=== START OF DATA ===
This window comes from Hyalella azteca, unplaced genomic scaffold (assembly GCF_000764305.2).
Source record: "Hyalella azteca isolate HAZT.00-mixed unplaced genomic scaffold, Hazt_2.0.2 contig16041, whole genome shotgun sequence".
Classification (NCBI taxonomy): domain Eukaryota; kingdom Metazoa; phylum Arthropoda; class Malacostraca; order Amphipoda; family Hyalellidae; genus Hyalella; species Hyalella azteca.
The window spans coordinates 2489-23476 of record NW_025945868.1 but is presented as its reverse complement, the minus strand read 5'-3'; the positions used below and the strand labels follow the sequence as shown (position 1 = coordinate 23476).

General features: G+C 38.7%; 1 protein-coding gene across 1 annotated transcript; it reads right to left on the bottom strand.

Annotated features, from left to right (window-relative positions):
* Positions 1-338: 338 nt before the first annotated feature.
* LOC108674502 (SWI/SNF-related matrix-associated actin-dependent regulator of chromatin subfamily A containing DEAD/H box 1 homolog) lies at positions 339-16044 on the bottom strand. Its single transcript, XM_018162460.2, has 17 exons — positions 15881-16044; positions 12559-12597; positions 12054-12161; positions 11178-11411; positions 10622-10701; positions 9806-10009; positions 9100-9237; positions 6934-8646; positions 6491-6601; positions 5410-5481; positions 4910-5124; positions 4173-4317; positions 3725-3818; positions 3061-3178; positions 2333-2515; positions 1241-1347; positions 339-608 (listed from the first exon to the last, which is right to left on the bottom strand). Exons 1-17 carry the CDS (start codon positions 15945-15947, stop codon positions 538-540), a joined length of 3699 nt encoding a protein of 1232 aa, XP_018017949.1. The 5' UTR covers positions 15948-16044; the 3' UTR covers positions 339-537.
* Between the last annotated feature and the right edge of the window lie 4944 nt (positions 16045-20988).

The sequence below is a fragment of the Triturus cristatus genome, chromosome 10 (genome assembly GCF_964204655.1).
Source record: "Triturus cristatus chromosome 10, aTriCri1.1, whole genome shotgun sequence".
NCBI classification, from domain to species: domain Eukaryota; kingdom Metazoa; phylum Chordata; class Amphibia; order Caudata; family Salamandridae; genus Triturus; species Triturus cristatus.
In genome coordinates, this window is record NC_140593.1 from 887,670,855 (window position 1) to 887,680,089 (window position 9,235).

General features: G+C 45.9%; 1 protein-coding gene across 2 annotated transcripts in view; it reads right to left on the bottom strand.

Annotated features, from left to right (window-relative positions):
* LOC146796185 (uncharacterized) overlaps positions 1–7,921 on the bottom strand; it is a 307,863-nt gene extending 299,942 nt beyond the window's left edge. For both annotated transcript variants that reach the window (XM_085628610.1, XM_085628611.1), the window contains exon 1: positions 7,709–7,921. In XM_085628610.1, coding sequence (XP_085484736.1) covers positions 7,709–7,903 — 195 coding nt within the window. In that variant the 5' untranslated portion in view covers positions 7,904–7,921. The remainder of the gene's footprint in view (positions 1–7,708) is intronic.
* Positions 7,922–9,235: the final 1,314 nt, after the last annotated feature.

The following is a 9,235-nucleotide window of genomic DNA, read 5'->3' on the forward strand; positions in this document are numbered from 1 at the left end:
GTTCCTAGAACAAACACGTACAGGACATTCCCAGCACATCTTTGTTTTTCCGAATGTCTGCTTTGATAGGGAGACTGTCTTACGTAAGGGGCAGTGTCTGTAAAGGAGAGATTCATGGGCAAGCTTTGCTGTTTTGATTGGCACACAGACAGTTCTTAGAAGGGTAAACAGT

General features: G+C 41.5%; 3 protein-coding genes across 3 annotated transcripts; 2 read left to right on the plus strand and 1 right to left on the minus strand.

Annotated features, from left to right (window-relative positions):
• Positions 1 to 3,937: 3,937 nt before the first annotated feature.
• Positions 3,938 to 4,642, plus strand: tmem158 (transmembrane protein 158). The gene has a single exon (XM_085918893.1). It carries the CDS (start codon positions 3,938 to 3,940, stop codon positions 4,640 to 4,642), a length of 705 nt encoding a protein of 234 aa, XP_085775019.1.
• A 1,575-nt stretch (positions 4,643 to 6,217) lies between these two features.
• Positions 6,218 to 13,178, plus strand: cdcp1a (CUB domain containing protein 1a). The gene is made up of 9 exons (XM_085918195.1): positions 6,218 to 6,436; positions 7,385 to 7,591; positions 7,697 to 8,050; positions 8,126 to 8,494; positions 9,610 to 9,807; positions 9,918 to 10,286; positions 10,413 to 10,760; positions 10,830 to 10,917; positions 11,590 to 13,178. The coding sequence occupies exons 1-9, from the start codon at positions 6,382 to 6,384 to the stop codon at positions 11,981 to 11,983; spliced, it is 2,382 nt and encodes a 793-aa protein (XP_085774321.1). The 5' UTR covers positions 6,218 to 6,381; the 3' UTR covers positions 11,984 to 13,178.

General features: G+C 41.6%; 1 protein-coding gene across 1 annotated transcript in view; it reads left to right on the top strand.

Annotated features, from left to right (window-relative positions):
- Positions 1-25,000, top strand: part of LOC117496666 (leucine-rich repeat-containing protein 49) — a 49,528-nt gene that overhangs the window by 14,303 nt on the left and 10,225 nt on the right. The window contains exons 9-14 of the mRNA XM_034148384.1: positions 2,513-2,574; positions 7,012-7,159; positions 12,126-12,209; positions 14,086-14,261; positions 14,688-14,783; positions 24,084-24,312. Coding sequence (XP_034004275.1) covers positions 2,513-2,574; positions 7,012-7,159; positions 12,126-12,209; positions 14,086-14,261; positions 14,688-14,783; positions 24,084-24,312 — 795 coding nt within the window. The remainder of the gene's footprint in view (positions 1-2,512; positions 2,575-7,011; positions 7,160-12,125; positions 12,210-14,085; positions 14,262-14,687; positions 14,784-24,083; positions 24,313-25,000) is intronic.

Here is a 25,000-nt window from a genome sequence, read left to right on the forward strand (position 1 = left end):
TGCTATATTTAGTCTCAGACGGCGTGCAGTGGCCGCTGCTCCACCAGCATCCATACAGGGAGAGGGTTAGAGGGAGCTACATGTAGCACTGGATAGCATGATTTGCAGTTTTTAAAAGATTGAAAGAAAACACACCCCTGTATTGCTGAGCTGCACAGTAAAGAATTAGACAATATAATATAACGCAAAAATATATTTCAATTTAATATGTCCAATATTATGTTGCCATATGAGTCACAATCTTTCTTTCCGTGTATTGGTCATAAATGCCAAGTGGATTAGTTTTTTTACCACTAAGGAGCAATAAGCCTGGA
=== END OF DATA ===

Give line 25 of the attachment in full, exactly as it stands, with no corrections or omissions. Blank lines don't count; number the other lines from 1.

• Positions 6,218 to 13,178, plus strand: cdcp1a (CUB domain containing protein 1a). The gene is made up of 9 exons (XM_085918195.1): positions 6,218 to 6,436; positions 7,385 to 7,591; positions 7,697 to 8,050; positions 8,126 to 8,494; positions 9,610 to 9,807; positions 9,918 to 10,286; positions 10,413 to 10,760; positions 10,830 to 10,917; positions 11,590 to 13,178. The coding sequence occupies exons 1-9, from the start codon at positions 6,382 to 6,384 to the stop codon at positions 11,981 to 11,983; spliced, it is 2,382 nt and encodes a 793-aa protein (XP_085774321.1). The 5' UTR covers positions 6,218 to 6,381; the 3' UTR covers positions 11,984 to 13,178.